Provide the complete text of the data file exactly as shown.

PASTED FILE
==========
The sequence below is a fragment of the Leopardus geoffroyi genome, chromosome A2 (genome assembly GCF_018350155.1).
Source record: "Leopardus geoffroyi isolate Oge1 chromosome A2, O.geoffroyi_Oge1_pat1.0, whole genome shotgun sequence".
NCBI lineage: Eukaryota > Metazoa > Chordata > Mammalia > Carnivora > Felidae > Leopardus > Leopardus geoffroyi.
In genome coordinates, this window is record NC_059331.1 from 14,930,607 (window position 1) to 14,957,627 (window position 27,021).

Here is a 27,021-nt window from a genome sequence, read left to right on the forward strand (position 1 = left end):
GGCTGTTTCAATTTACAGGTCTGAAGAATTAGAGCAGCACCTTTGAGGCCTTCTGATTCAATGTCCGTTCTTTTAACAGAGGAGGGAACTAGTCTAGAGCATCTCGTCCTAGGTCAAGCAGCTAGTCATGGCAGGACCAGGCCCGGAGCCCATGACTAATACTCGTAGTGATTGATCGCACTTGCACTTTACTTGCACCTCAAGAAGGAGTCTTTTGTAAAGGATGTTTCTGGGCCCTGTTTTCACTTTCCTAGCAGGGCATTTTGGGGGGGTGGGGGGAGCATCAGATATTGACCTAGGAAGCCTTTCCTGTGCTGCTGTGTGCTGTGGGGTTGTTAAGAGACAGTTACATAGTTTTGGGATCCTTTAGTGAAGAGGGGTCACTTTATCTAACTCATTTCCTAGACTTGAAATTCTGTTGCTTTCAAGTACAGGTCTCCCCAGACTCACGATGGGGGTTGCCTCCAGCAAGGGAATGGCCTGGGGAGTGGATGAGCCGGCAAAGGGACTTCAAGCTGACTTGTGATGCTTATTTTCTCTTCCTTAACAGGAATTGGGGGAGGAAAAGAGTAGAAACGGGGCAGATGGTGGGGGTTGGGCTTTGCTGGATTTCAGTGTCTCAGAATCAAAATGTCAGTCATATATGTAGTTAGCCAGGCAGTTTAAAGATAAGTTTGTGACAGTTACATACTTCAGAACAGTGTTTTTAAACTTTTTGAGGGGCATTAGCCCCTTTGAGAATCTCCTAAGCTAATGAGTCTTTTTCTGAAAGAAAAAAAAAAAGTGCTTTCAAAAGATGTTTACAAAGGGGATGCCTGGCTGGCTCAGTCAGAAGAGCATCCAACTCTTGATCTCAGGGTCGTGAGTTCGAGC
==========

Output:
The sequence below is a fragment of the Leopardus geoffroyi genome, chromosome A2 (genome assembly GCF_018350155.1).
Source record: "Leopardus geoffroyi isolate Oge1 chromosome A2, O.geoffroyi_Oge1_pat1.0, whole genome shotgun sequence".
NCBI lineage: Eukaryota > Metazoa > Chordata > Mammalia > Carnivora > Felidae > Leopardus > Leopardus geoffroyi.
In genome coordinates, this window is record NC_059331.1 from 14,930,607 (window position 1) to 14,957,627 (window position 27,021).

Here is a 27,021-nt window from a genome sequence, read left to right on the forward strand (position 1 = left end):
GGCTGTTTCAATTTACAGGTCTGAAGAATTAGAGCAGCACCTTTGAGGCCTTCTGATTCAATGTCCGTTCTTTTAACAGAGGAGGGAACTAGTCTAGAGCATCTCGTCCTAGGTCAAGCAGCTAGTCATGGCAGGACCAGGCCCGGAGCCCATGACTAATACTCGTAGTGATTGATCGCACTTGCACTTTACTTGCACCTCAAGAAGGAGTCTTTTGTAAAGGATGTTTCTGGGCCCTGTTTTCACTTTCCTAGCAGGGCATTTTGGGGGGGTGGGGGGAGCATCAGATATTGACCTAGGAAGCCTTTCCTGTGCTGCTGTGTGCTGTGGGGTTGTTAAGAGACAGTTACATAGTTTTGGGATCCTTTAGTGAAGAGGGGTCACTTTATCTAACTCATTTCCTAGACTTGAAATTCTGTTGCTTTCAAGTACAGGTCTCCCCAGACTCACGATGGGGGTTGCCTCCAGCAAGGGAATGGCCTGGGGAGTGGATGAGCCGGCAAAGGGACTTCAAGCTGACTTGTGATGCTTATTTTCTCTTCCTTAACAGGAATTGGGGGAGGAAAAGAGTAGAAACGGGGCAGATGGTGGGGGTTGGGCTTTGCTGGATTTCAGTGTCTCAGAATCAAAATGTCAGTCATATATGTAGTTAGCCAGGCAGTTTAAAGATAAGTTTGTGACAGTTACATACTTCAGAACAGTGTTTTTAAACTTTTTGAGGGGCATTAGCCCCTTTGAGAATCTCCTAAGCTAATGAGTCTTTTTCTGAAAGAAAAAAAAAAAGTGCTTTCAAAAGATGTTTACAAAGGGGATGCCTGGCTGGCTCAGTCAGAAGAGCATCCAACTCTTGATCTCAGGGTCGTGAGTTCGAGC